Popular Types of Sherry
Fino sherry is one of the most popular styles of sherry, and it is characterized by its pale golden hue, light and delicate flavor, and slight salty tang. It is typically served chilled as an aperitif or accompaniment to light meals like salads and seafood dishes. Fino is made from a blend of Palomino grapes grown near the town of Jerez de la Frontera in southern Spain. It has an alcohol content of 15-17% and is aged for at last three years under flor (a layer of natural yeast that forms on the surface). Fino sherry has notes of almonds, apples, honey, and a hint of citrus.
The Health Benefits of Drinking Sherry
Sherry is a fortified wine that has been shown to have varios health benefits. Studies have found that sherry can help reduce inflammation, improve heart health, and even reduce the risk of certain types of cancer. Studies also suggest that drinking sherry can increase the body's production of HDL cholesterol, which is associated with longevity and decreased incidence of coronary artery disease. As with any alcoholic beverage, it is important to drink in moderation to avoid potential negative health effects.
Types of Sherry
The two types of sherry are “Dry Sherry Wines” and “Sweet Sherry Wines”.
Dry Sherry Wines, also known as Generoso Vinos, are made from white grapes and aged in oak barrels. These wines can range from bone dry to lightly sweet. They are often blended with different grape varieties to create a variety of styles. Commonly used grapes include Palomino, Pedro Ximénez, and Moscatel. The wines tend to have a nutty flavor and subtle aromas of dried fruits, almonds, and dark chocolate.
Sweet Sherry Wines, also known as Generoso de Licor Vinos, are made by adding distilled grape alcohol to the wine bfore the fermentation process is complete. This stops the fermentation process early on and leaves residual sugars behind in the wine, giving it its sweet flavor profile. Commonly used grape varieties include Pedro Ximénez and Moscatel. The wines tend to be sweet and full-bodied with flavors of raisins, figs, dates and nuts.
Types of Sherry Commonly Consumed in Spain
In Spain, Oloroso sherry is a popular and beloved drink. This full-bodied fortified wine is made from Palomino grapes, which are aged in American oak barrels in the coastal region of Andalusia. The aging process allows the wine to oxidize and develop its deep, complex flavor profile. Oloroso sherry has an intense aroma with notes of leather, spice, and citrus. It also has a high alcohol content—18% ABV or higher—which makes it perfect for sipping neat or as an ingredient in cocktails. Oloroso sherry is best enjoyed chilled or at room temperature to truly apreciate its depth and complexity of flavor.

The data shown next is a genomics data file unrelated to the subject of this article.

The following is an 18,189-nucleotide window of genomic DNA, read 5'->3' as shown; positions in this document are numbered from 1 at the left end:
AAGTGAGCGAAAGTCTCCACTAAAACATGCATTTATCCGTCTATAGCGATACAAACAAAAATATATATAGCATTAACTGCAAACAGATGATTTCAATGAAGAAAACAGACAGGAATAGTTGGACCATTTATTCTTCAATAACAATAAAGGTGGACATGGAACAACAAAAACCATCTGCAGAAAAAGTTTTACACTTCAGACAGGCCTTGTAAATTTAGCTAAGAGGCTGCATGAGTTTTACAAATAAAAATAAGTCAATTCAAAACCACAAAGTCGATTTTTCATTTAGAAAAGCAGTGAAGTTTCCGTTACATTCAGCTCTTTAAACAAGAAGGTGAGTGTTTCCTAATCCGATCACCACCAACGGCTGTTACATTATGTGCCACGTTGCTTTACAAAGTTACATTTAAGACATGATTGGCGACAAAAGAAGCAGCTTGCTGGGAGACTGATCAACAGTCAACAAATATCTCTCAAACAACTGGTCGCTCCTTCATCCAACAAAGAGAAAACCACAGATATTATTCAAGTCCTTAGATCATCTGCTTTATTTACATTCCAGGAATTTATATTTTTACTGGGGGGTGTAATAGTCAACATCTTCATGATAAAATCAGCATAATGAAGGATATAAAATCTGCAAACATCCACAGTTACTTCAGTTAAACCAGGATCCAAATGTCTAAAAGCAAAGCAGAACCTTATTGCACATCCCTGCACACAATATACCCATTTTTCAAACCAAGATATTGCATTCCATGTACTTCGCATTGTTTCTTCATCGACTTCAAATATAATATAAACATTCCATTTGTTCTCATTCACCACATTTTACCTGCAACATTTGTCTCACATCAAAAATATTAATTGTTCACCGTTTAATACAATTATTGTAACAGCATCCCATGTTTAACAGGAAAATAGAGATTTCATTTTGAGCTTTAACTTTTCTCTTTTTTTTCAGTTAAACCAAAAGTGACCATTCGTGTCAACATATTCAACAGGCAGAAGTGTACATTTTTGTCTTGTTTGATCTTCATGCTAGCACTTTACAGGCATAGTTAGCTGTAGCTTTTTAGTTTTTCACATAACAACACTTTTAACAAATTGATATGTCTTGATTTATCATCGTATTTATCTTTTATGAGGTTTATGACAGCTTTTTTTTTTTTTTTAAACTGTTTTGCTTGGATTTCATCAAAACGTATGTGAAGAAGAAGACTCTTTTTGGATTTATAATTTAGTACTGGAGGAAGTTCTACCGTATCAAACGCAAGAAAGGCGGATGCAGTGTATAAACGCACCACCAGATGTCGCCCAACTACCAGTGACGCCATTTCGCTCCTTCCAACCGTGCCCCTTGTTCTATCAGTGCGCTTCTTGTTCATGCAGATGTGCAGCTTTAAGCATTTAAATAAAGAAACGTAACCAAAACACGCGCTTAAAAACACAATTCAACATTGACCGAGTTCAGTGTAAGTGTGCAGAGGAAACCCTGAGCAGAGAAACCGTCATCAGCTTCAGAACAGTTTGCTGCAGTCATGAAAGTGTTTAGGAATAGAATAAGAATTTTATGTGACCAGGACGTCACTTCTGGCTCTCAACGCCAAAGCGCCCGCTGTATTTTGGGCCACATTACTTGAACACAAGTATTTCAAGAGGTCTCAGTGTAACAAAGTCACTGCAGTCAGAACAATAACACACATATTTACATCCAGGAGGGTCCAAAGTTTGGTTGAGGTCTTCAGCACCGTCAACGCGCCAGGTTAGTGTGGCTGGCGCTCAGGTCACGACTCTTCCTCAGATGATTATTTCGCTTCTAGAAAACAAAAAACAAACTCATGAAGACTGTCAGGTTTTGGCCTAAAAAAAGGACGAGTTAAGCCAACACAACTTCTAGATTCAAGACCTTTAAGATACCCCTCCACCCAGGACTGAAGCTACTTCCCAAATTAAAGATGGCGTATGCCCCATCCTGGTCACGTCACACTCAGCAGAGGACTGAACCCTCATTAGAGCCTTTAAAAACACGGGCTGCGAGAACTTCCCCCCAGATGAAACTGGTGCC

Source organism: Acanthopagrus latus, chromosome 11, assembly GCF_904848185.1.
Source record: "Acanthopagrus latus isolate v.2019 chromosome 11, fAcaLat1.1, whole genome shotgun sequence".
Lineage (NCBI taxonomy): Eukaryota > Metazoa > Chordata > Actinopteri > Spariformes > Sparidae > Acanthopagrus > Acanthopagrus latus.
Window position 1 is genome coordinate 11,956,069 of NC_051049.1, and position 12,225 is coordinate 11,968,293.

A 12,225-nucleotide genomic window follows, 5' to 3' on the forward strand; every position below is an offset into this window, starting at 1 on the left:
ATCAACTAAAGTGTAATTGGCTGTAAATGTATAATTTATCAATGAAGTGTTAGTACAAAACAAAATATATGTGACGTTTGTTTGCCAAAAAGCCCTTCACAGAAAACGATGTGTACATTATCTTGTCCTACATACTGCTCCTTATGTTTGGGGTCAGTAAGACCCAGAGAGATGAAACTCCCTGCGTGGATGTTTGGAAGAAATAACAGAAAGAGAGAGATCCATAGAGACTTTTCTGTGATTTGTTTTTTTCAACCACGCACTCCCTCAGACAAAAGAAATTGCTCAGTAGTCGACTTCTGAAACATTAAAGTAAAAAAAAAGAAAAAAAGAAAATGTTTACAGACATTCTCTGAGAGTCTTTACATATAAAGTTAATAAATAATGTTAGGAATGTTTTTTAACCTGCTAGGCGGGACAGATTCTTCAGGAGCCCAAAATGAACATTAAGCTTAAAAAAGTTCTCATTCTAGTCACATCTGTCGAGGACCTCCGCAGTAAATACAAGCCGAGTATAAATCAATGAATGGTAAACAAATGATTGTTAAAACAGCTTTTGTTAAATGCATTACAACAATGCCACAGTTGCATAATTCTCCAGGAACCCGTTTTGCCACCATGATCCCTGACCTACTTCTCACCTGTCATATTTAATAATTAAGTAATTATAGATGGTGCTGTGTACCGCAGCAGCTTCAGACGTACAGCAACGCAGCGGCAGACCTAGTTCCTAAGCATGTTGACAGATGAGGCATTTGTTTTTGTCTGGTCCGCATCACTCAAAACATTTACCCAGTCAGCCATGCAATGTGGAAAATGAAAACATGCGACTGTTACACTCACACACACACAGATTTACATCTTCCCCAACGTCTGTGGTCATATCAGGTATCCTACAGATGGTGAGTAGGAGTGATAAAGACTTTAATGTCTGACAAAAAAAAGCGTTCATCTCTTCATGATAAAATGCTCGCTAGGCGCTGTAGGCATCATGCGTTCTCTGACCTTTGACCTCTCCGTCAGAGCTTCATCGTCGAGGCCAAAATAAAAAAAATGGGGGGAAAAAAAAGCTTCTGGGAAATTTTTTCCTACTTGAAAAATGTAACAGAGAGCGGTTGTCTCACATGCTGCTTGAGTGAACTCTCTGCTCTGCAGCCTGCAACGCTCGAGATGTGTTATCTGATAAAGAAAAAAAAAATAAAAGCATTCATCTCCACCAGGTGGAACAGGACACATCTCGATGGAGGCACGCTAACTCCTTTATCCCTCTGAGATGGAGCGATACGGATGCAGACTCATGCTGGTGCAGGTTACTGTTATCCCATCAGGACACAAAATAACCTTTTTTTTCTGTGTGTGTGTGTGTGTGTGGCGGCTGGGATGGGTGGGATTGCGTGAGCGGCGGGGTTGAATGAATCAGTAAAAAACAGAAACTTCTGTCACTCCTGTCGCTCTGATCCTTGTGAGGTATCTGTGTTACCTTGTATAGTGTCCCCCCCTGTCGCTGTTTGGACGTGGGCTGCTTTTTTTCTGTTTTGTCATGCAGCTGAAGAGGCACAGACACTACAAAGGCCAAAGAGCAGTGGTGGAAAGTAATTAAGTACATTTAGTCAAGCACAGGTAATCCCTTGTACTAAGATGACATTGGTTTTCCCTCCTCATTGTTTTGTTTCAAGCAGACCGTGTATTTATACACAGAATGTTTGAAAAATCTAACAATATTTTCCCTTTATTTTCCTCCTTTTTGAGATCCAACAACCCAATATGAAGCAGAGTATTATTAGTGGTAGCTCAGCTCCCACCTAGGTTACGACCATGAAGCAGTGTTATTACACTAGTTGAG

Is Sherry a Wine or Champagne?
Sherry is a fortified wine made in the Jerez region of Spain. It is made from white grapes and aged using a unique system of fractional blending in which older wines are blended with younger wines. Sherry can range from very sweet to very dry, and comes in many styles, such as Fino, Manzanilla, Amontillado, Palo Cortado, Oloroso and Cream. Champagne is a sparkling wine made from grapes grown in the Champagne region of France. It is made from a blend of three grapes (Pinot Noir, Pinot Meunier, and Chardonnay) and aged for at lest 15 months before being released. The flavor profile of Champagne is much more complex than that of Sherry, with notes ranging from citrus to earthy and more fruits like apples and pears.
In conclusion, the best sherry for trying today is a matter of personal preference. However, some popular options include Tio Pepe Palomino Fino, Hidalgo Pasada Manzanilla, Valdespino Amontillado Tío Diego, González Byass Leonor Palo Cortado and Fernando de Castilla Oloroso. Additionally, thre are five main styles of sherry that dominate the market: fino, manzanilla, palo cortado, amontillado and oloroso. Depending on your taste preferences and what you're looking for in a sherry experience, any of these could be an excellent choice.